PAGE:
We’re living through very strange and challenging times.

In the span of  just a few weeks, the world as we knew it has changed. Without much warning the whole world has been plunged into uncertainty and  in Britain toilet rolls became more valuable than fine champagne. As panic buying struck the nation and news of lock-down was announced; with it, our perception of “reality” changed.

The first few days of lock-down saw a string of families posting photographs of their neat homes and well groomed children sitting at their dining table completing colourfully timetabled homework. Proud parents boasted how they were taking an organised approach to home education and how they were managing batch cooking, working from home and educating their children whilst still having time to blog and pursue crafting hobbies.   However, a few weeks in and the novelty of lock-down has vanished for most and suddenly social media is awash with the reality of screaming children, sibling fights and that peace and quiet is as rare as hens teeth.

I saw lots of adverts at the beginning of lockdown for learning new skills from home, home working tips and even attire for home working. As a long term home worker and home educator I smiled at most of these adverts and predicted that what really needed to be advertised was safety netting for home workers and educators who would be climbing the walls within a matter of weeks.

It is certain that the initial news of Coronavirus  created an incredible wave of turmoil and fear and this created a series of distractions based upon fear, such as stockpiling and consequent stories of more food waste than ever before. The fear, anxiety and stress of being stuck in has caused many issues, including problems with mental health.

With five children at home and a living to earn, I understand that challenges of being stuck in and the turbulence of home working and I try to employ some minimal self-care practices to ensure personal well-being and balance.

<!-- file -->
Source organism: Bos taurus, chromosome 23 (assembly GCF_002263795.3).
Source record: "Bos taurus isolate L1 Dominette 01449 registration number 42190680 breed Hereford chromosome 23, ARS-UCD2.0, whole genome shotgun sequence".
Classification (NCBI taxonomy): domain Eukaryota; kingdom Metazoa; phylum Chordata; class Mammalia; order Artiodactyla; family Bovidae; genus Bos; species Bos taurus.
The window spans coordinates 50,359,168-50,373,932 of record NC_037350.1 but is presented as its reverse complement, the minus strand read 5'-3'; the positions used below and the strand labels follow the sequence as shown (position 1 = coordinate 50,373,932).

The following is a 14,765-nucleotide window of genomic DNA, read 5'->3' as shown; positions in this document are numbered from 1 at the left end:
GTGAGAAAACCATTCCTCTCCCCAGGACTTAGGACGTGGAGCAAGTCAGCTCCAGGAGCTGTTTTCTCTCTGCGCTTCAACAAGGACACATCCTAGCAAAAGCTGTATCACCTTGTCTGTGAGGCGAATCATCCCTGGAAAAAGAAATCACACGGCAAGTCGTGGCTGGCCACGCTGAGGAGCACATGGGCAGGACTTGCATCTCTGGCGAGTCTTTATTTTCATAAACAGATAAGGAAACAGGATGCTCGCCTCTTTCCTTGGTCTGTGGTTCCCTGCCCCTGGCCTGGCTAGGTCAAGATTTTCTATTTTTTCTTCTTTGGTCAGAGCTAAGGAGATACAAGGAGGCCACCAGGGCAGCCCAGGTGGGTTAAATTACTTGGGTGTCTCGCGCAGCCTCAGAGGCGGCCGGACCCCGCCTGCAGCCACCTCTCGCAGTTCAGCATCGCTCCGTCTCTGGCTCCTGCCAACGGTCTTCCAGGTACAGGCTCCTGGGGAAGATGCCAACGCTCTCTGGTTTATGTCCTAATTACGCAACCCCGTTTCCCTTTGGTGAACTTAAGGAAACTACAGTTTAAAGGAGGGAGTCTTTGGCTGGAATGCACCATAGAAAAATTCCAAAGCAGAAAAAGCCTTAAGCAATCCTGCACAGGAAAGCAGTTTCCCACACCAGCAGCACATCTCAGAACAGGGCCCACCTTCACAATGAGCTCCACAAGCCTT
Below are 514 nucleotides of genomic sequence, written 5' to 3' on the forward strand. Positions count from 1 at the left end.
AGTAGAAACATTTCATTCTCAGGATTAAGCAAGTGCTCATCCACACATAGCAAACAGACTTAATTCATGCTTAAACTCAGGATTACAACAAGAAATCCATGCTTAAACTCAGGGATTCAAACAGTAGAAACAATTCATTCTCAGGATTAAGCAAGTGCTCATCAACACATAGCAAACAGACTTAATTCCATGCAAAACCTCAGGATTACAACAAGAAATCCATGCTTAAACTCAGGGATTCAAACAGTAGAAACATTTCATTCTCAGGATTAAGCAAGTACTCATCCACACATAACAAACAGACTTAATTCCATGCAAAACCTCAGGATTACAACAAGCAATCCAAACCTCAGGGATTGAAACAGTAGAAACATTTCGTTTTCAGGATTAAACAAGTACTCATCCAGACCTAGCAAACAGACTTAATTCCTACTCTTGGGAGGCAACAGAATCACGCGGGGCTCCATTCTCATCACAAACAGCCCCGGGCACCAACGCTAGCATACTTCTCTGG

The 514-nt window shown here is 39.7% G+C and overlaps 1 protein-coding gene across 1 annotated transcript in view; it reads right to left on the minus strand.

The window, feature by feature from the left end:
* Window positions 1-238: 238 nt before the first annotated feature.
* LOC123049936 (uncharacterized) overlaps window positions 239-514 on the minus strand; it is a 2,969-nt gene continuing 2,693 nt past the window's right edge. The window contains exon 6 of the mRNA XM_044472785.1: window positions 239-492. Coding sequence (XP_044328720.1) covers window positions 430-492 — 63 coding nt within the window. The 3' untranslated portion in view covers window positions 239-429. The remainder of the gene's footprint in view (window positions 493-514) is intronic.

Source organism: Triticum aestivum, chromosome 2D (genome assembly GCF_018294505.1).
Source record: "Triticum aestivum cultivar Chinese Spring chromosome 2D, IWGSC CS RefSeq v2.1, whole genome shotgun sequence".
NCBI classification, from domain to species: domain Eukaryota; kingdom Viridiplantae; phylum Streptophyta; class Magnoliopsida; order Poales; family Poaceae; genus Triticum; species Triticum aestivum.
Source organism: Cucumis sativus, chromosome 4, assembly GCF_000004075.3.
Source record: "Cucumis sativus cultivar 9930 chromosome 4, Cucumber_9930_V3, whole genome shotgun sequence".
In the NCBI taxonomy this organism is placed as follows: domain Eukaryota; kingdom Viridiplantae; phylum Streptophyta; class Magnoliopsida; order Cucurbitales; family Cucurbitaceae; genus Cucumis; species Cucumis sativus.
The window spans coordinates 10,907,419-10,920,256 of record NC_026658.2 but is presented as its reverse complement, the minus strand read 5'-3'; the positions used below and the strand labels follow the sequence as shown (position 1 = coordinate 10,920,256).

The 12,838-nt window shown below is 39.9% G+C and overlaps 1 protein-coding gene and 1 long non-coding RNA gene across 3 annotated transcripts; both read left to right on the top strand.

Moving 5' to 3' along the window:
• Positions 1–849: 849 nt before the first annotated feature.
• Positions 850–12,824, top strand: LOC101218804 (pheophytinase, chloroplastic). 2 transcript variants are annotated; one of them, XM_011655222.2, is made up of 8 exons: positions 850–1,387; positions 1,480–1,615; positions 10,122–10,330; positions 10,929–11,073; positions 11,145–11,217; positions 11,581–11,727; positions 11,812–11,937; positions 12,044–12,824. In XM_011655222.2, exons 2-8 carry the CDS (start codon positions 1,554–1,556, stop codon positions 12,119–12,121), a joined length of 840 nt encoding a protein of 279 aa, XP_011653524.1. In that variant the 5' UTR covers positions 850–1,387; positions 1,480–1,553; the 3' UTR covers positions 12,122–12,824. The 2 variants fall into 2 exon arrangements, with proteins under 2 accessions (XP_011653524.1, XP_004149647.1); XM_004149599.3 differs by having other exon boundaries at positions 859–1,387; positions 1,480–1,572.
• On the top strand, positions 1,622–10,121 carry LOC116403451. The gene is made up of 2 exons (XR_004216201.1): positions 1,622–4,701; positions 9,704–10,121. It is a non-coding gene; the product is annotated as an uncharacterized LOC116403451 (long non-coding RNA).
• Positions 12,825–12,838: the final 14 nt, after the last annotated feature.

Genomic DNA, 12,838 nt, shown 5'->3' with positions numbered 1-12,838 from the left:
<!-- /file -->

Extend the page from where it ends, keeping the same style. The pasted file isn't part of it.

1) Express gratitude

Whenever, I feel myself getting low and reflecting upon what I don’t have I write a list of all the things I am grateful for. I also do this practice with my older children when they are feeling discontented. Focusing on gratitude takes your mind away from all the negativity that sucks your energy away and it’s a great way of shifting your attention away from the negative to the positive.

2) Be in the moment

After all, that’s all we really have…even more so now. We all spend a lot of time in our heads and it is possible to start reflecting over uncertain or dark scenarios, I find that spending some time in nature and getting away from the screen is very important.

3) Meditate

I don’t get the time to do long meditations, indeed there are too many children in my home to embark on long baths, meditations or even leisurely visits to the toilet, but I find paying attention to my breath is an easily achievable form of meditation.


How to do it….

Simply become aware of your breath (is it fast or calm? is it deep or shallow?) and work your way to a deep, slow, gentle breathing. Spending a few minutes doing this helps with clarity, calmness and energy levels.


4) Watch your thoughts

This comes full circle with the other ones!

What you think influences everything and I think it’s really important to stay positive


5) Disconnect to reconnect

I find that in our modern times of technology it is really easy to become distracted. I could get interrupted every five to ten minutes when writing if I allowed myself to check my e-mail account, check social media and news channels. I think it’s important to refrain from checking the news and your feed every five minutes. No one has enough mental strength to handle such a constant stream of interruption and it really affects creativity and productivity.


Home working can be great as long as you set achievable goals and plan sensibly, balancing out the pleasures of life with the work that needs to be done!